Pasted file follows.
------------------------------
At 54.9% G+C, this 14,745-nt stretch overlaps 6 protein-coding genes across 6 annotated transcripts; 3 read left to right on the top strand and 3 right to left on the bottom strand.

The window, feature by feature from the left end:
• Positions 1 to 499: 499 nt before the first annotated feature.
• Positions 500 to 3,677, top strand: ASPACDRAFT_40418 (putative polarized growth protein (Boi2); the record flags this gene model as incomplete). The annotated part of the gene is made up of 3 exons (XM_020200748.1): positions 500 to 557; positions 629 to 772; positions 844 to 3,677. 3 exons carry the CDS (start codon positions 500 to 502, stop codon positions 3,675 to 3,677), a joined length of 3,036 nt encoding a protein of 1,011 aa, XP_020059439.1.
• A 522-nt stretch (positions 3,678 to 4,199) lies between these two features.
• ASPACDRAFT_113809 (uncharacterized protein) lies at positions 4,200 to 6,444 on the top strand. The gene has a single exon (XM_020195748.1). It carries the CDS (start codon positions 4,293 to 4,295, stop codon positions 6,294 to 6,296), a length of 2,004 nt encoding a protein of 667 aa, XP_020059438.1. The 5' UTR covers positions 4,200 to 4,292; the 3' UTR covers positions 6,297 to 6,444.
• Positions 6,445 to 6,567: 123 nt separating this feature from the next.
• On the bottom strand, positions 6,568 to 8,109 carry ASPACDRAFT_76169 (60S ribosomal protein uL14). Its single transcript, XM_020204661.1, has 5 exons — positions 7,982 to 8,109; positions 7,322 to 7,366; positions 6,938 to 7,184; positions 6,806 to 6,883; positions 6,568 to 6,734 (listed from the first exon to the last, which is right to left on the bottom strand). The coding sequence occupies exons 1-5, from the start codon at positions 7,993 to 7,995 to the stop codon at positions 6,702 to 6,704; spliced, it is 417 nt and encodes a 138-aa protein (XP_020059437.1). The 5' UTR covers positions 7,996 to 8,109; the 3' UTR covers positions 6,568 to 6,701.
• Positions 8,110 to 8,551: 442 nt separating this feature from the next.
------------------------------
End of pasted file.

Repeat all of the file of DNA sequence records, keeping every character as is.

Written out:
At 54.9% G+C, this 14,745-nt stretch overlaps 6 protein-coding genes across 6 annotated transcripts; 3 read left to right on the top strand and 3 right to left on the bottom strand.

The window, feature by feature from the left end:
• Positions 1 to 499: 499 nt before the first annotated feature.
• Positions 500 to 3,677, top strand: ASPACDRAFT_40418 (putative polarized growth protein (Boi2); the record flags this gene model as incomplete). The annotated part of the gene is made up of 3 exons (XM_020200748.1): positions 500 to 557; positions 629 to 772; positions 844 to 3,677. 3 exons carry the CDS (start codon positions 500 to 502, stop codon positions 3,675 to 3,677), a joined length of 3,036 nt encoding a protein of 1,011 aa, XP_020059439.1.
• A 522-nt stretch (positions 3,678 to 4,199) lies between these two features.
• ASPACDRAFT_113809 (uncharacterized protein) lies at positions 4,200 to 6,444 on the top strand. The gene has a single exon (XM_020195748.1). It carries the CDS (start codon positions 4,293 to 4,295, stop codon positions 6,294 to 6,296), a length of 2,004 nt encoding a protein of 667 aa, XP_020059438.1. The 5' UTR covers positions 4,200 to 4,292; the 3' UTR covers positions 6,297 to 6,444.
• Positions 6,445 to 6,567: 123 nt separating this feature from the next.
• On the bottom strand, positions 6,568 to 8,109 carry ASPACDRAFT_76169 (60S ribosomal protein uL14). Its single transcript, XM_020204661.1, has 5 exons — positions 7,982 to 8,109; positions 7,322 to 7,366; positions 6,938 to 7,184; positions 6,806 to 6,883; positions 6,568 to 6,734 (listed from the first exon to the last, which is right to left on the bottom strand). The coding sequence occupies exons 1-5, from the start codon at positions 7,993 to 7,995 to the stop codon at positions 6,702 to 6,704; spliced, it is 417 nt and encodes a 138-aa protein (XP_020059437.1). The 5' UTR covers positions 7,996 to 8,109; the 3' UTR covers positions 6,568 to 6,701.
• Positions 8,110 to 8,551: 442 nt separating this feature from the next.